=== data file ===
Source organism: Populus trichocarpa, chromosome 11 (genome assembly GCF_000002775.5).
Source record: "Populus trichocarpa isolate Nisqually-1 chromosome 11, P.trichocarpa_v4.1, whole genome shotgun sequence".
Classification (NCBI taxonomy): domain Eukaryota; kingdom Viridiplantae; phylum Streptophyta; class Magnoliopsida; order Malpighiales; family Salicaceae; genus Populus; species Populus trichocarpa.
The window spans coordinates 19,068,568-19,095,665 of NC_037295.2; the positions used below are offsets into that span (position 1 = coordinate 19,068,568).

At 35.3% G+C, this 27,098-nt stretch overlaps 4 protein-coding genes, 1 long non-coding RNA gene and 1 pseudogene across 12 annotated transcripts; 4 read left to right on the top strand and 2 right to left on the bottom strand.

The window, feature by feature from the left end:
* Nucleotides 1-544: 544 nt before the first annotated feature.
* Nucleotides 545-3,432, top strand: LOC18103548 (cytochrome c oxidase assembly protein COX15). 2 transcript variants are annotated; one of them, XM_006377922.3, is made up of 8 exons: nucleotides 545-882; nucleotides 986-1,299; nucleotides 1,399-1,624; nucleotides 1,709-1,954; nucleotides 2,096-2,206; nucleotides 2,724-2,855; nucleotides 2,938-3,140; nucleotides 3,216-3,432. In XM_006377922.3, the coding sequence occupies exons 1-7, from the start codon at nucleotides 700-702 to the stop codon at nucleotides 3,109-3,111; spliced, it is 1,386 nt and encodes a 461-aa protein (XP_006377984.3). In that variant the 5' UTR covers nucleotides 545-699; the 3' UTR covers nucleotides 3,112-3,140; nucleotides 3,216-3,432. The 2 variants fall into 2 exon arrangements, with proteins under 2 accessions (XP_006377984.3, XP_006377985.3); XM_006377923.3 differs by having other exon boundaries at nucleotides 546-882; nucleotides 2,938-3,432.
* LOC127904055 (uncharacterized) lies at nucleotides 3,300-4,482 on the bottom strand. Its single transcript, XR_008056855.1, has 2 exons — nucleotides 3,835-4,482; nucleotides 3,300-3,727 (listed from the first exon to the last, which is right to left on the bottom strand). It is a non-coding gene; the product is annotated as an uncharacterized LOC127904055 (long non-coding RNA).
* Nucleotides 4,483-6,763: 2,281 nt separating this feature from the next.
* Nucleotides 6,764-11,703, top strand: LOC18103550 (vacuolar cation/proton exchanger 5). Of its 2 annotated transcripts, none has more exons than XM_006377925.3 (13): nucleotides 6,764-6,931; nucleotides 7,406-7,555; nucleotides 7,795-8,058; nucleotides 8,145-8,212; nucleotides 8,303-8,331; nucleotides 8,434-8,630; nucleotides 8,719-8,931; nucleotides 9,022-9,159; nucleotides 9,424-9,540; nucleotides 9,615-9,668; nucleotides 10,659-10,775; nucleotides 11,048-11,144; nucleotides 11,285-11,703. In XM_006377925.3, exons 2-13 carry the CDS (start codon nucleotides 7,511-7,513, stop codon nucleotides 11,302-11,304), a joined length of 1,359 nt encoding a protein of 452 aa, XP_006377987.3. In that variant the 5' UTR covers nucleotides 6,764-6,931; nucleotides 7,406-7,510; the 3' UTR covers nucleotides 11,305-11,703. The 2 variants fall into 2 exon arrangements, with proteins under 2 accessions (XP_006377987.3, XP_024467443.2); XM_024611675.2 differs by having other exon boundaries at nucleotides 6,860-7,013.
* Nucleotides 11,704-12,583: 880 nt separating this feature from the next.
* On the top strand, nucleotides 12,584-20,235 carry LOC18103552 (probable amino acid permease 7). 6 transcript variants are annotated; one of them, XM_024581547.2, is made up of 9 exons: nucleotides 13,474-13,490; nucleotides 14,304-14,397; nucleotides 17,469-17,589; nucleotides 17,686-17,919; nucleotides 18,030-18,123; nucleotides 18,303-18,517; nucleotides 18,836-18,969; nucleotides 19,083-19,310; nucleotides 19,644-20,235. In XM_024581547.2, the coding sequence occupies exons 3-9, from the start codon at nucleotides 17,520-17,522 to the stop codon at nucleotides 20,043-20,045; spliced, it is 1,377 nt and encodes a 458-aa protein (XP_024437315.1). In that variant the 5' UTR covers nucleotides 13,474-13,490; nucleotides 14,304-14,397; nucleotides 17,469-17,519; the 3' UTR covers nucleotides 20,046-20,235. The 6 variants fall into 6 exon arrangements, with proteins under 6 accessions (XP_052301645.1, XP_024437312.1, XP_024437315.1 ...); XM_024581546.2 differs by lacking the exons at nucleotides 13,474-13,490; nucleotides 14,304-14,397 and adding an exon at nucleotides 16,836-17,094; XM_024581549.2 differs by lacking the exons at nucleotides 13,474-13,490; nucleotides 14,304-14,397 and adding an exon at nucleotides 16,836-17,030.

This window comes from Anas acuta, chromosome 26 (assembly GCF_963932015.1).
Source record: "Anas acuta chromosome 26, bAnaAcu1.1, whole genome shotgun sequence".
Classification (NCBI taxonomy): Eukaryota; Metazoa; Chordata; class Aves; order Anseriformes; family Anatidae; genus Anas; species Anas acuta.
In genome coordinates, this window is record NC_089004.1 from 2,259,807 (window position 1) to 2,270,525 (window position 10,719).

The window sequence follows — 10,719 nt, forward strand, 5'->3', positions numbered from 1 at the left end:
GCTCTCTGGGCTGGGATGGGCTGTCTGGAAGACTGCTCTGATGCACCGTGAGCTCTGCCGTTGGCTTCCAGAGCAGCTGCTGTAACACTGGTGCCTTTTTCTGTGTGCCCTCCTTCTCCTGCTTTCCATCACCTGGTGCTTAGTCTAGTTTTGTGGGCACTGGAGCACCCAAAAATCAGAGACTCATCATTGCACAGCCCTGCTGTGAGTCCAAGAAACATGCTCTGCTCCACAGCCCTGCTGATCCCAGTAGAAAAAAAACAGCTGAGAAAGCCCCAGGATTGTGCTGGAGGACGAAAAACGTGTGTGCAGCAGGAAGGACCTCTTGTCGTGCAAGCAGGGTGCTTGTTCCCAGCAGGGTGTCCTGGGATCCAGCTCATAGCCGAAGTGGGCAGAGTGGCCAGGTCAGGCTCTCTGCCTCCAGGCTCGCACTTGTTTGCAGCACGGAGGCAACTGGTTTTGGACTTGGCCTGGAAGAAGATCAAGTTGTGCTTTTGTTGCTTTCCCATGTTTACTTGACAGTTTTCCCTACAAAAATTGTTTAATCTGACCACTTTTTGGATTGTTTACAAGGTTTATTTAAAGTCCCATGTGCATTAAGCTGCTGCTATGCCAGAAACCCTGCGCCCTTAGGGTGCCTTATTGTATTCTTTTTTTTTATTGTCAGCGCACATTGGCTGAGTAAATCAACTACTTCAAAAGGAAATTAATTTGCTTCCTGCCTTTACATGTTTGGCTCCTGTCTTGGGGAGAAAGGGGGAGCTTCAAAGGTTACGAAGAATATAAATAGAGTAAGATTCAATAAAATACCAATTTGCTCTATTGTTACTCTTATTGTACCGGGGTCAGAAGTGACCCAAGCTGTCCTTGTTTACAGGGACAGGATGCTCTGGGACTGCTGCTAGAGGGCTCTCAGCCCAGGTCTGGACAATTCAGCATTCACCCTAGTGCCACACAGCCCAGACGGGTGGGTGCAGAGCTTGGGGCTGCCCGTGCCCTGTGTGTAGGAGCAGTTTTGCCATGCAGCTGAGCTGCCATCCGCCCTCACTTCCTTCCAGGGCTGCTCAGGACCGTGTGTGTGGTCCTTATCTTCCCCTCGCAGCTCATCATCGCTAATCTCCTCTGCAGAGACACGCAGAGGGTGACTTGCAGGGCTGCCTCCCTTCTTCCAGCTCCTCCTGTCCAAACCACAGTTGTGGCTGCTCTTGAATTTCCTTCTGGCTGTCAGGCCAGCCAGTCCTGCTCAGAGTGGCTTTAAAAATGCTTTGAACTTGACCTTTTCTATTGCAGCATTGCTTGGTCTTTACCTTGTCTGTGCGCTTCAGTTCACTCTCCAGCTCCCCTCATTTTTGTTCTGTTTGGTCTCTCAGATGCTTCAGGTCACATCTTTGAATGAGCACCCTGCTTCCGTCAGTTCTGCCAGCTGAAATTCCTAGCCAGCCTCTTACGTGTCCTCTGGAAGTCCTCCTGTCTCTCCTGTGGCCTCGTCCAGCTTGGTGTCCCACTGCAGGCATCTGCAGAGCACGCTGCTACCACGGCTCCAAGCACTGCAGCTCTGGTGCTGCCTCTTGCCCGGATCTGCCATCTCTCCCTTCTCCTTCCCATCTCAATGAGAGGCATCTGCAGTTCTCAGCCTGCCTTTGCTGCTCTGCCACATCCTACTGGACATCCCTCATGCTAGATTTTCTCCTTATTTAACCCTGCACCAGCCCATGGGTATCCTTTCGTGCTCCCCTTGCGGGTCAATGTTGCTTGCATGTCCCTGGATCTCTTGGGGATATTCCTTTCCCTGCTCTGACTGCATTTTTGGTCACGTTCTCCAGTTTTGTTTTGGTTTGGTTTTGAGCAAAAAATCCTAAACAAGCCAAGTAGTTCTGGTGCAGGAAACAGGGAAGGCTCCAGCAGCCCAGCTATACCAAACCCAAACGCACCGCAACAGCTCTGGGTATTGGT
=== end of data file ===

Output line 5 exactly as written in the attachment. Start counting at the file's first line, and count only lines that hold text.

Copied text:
At 35.3% G+C, this 27,098-nt stretch overlaps 4 protein-coding genes, 1 long non-coding RNA gene and 1 pseudogene across 12 annotated transcripts; 4 read left to right on the top strand and 2 right to left on the bottom strand.